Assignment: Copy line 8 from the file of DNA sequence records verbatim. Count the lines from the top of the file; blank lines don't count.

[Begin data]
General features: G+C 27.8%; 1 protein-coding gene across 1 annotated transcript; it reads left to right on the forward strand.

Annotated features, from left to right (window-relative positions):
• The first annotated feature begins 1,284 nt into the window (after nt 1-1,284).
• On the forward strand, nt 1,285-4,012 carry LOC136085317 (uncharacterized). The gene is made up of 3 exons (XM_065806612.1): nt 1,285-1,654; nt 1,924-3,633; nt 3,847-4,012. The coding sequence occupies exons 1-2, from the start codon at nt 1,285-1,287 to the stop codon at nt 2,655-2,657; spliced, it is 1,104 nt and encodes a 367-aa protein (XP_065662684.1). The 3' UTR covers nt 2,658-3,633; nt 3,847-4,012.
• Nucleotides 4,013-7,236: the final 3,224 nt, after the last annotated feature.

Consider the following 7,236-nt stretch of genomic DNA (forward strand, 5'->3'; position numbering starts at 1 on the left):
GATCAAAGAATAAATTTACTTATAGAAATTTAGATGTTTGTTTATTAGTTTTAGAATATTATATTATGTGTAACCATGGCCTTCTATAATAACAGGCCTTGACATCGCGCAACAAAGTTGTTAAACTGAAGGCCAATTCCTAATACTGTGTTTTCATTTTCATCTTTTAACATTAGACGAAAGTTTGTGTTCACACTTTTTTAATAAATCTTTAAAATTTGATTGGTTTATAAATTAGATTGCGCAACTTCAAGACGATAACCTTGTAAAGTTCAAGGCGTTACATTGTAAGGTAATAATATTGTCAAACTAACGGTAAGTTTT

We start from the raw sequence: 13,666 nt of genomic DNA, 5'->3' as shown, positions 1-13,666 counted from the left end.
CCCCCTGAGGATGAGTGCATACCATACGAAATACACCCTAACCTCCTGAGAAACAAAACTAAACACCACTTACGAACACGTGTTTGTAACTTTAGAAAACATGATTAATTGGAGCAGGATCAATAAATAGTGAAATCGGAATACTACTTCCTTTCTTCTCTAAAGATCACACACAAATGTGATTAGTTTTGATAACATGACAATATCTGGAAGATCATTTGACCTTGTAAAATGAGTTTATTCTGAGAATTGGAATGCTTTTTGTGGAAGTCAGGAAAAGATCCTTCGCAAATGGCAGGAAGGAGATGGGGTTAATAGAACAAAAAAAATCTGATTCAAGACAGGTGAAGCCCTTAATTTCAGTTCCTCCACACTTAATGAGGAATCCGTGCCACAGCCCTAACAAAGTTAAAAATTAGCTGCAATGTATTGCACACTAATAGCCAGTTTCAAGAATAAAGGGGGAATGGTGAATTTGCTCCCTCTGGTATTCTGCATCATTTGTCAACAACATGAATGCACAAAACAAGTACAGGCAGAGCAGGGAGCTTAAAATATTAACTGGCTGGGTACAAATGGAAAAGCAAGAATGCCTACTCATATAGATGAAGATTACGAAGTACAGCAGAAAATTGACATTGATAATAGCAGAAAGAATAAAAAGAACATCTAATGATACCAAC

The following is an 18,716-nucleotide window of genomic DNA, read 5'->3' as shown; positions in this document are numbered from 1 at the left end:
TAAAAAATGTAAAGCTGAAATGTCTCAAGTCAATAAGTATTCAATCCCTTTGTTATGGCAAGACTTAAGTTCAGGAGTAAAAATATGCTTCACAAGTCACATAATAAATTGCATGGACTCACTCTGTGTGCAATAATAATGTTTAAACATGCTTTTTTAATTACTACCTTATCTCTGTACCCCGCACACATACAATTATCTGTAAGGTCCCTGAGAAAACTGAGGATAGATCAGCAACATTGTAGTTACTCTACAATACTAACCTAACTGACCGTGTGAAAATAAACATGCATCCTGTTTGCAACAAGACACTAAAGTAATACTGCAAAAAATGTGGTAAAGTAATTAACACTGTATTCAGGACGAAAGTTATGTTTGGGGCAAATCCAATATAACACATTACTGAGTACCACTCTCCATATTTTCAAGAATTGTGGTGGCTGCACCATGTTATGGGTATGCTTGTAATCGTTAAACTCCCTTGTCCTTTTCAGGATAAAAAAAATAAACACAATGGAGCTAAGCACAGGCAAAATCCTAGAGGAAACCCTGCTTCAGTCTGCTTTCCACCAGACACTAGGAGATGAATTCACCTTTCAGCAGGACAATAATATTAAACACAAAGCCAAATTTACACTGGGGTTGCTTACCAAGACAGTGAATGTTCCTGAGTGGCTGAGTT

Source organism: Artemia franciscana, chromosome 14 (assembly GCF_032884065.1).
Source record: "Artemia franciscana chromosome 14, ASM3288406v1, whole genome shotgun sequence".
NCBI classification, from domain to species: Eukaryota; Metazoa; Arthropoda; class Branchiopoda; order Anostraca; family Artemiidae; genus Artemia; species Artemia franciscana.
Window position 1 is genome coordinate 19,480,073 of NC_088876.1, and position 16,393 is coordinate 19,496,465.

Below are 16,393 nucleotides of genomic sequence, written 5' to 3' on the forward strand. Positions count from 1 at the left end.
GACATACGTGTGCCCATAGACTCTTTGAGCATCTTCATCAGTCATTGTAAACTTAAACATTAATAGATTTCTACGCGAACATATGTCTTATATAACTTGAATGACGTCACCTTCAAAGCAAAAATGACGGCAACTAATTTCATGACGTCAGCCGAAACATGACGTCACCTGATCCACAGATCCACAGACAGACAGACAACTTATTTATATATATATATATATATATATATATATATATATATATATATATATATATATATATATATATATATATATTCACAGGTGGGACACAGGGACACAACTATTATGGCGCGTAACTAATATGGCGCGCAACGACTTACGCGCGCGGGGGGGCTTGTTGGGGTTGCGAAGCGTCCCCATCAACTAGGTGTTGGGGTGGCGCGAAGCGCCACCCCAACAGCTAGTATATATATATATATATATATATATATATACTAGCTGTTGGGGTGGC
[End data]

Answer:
We start from the raw sequence: 13,666 nt of genomic DNA, 5'->3' as shown, positions 1-13,666 counted from the left end.